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Dear Matija,

I'm afraid that you need to rephrase the question, having modified your 
assumptions. You wrongly assume the structure

<p>
    <ab/>
</p>

whereas <ab> is meant to be used instead of <p> here -- you don't need 
both together.

So you have a series of verses in <ab>s. These are contained within 
<div>s, I presume, for the larger divisions of Biblical text.

Now, are you concerned with the sentence division inside and across verses?

Best regards,

   Piotr

On 17/06/15 08:45, Matija Ogrin wrote:
> Hello,
>
> I ask for advice, related to this interesting thread from 2013. The last
> posts propose to use 'anonymous block' <ab> for Bible verses, e.g.:
>
> <p>
>     <ab type="verse" n="3">And God said, Let there be light: and there
> was light.</ab> <!-- ... -->
> </p>
>
> The other type of solution that appears in some biblical projects relies
> on <milestone>, e.g.:
>
> <p>
>     <milestone unit="verse" n="3"/>And God said, Let there be light: and
> there was light. <!-- ... -->
> </p>
>
> The first approach is based on "container-elements", the second on
> "delimiters". As my colleagues start to prepare an edition of the oldest
> Slovenian Bible in TEI, we wish to ask what are the possible
> (dis)advantages of the two approaches, esp. from the point of view of
> 1 - possible overlapping hierarchies, and
> 2 - adding other translations as parallel apparatus.
>
> <milestone>Plans are established by seeking advice :) Thank you,
>
> Matija
>
>
> Dne 08. 11. 2013 ob 13:19 je Lou Burnard zapisal(a):
>> +1 from me. In fact, this use (and that of the First Folio) were the
>> main motivations for adding <ab> to the TEI!
>>
>>
>> On 08/11/13 12:08, James Cummings wrote:
>>> I'd definitely agree with Gabby (and Piotr) here. The canonical use
>>> for <ab> is in my mind bible verses. They are not metrical lines, they
>>> are not paragraphs. An 'anonymous block' is a good way to mark them.
>>>
>>> -James
>>>
>>> On 08/11/13 11:55, Gabriel Bodard wrote:
>>>> I think Piotr early in the last thread suggested `<ab>`, which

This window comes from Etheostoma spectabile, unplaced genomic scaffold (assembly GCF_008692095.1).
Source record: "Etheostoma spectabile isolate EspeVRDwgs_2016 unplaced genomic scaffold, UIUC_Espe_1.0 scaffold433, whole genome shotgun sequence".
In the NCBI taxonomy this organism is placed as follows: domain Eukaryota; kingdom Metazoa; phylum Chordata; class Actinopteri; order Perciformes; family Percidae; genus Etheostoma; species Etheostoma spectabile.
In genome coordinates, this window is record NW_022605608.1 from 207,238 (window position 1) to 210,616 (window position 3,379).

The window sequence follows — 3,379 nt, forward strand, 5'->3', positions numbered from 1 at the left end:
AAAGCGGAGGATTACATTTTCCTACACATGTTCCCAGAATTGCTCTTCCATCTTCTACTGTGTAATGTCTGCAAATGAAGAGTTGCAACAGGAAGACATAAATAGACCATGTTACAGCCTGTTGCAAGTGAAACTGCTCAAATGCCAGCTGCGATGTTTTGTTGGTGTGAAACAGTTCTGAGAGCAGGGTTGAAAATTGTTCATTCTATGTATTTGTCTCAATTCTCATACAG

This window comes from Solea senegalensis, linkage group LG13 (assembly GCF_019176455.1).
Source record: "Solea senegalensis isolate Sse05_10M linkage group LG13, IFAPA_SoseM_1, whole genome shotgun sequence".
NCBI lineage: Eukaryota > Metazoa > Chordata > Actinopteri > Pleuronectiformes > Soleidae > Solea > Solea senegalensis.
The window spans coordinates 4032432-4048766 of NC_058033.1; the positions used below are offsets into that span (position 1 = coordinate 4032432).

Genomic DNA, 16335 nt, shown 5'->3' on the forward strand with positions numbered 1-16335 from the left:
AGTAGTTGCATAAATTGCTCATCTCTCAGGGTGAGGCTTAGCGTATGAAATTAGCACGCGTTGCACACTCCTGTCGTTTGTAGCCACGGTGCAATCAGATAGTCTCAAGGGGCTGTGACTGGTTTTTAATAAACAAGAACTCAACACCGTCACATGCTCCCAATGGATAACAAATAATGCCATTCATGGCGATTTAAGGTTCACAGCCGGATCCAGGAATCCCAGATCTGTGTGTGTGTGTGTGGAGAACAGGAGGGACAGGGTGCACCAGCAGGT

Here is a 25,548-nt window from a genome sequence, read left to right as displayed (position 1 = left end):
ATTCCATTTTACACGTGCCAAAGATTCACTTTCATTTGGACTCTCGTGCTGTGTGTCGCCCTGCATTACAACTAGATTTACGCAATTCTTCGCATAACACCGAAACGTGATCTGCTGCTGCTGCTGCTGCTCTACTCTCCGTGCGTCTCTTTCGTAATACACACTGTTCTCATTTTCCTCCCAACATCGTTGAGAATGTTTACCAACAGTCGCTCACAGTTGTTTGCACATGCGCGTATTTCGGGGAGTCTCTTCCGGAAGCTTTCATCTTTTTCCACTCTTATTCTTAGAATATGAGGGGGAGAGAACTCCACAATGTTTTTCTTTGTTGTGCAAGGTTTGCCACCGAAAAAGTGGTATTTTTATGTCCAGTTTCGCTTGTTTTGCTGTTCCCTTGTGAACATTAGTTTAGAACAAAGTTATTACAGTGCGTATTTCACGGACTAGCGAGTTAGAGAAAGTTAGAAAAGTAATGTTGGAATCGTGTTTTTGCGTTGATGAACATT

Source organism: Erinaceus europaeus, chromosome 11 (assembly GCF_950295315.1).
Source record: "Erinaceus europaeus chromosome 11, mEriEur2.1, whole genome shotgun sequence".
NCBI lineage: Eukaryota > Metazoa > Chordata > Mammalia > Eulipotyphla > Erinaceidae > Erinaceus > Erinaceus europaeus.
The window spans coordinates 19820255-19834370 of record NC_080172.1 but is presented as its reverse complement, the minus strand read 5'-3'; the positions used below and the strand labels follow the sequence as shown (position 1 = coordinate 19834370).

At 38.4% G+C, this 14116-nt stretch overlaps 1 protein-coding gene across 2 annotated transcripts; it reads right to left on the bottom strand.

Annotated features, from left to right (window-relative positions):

>>>> doesn't have the semantic baggage of `<p>`. I use it for almost
>>>> all groupings of sub-div-level text.
>>>>
>>>> On 2013-11-08 11:53, Christian Chiarcos wrote:
>>>>> Yet another (and probably stupid) question:
>>>>>
>>>>> what would be the most appropriate markup up an original Bible
>>>>> verse:
>>>>>
>>>>> - <l>: In fact, it can be said to be a line of verse, but this
>>>>> is not
>>>>> verse in the poetic sense (as apparently presupposed in TEI).
>>>>> In poetic
>>>>> renderings of the bible, the two definitions of verse would clash.
>>>>> - <p>: In modern editions, Bible verses are often written within a
>>>>> single paragraph, but this is not systematically the case.
>>>>> - <seg type="verse">: This was used in the old CES scheme. No
>>>>> longer
>>>>> possible in TEI because <seg> is not allowed as a child of <div>
>>>>> anymore, and marking chapter-level divs as <p> would be even more
>>>>> unjustified than using <p> for verses.
>>>>> - <span type="verse">: In a way it can be said that assigning a
>>>>> verse id
>>>>> "associates an interpretative annotation directly with a span
>>>>> of text"
>>>>> but I'm a little bit in doubt whether this really qualifies as an
>>>>> "interpretative annotation".
>>>>>
>>>>> Both <l> and <p> are problematic, because the units under
>>>>> consideration
>>>>> are not directly grounded in text structure but in traditional
>>>>> verse
>>>>> numbering (regardless of how manifested in the respective
>>>>> edition).
>>>>>
>>>>> Right now, I'm inclined to work with span, because it would be an
>>>>> isomorphic mapping from the old CES specs, but I might have
>>>>> overlooked
>>>>> some more suitable alternative.
>>>>>
>>>>> Any ideas?
>>>>> Christian
>>>>
>>>
>>>
>
>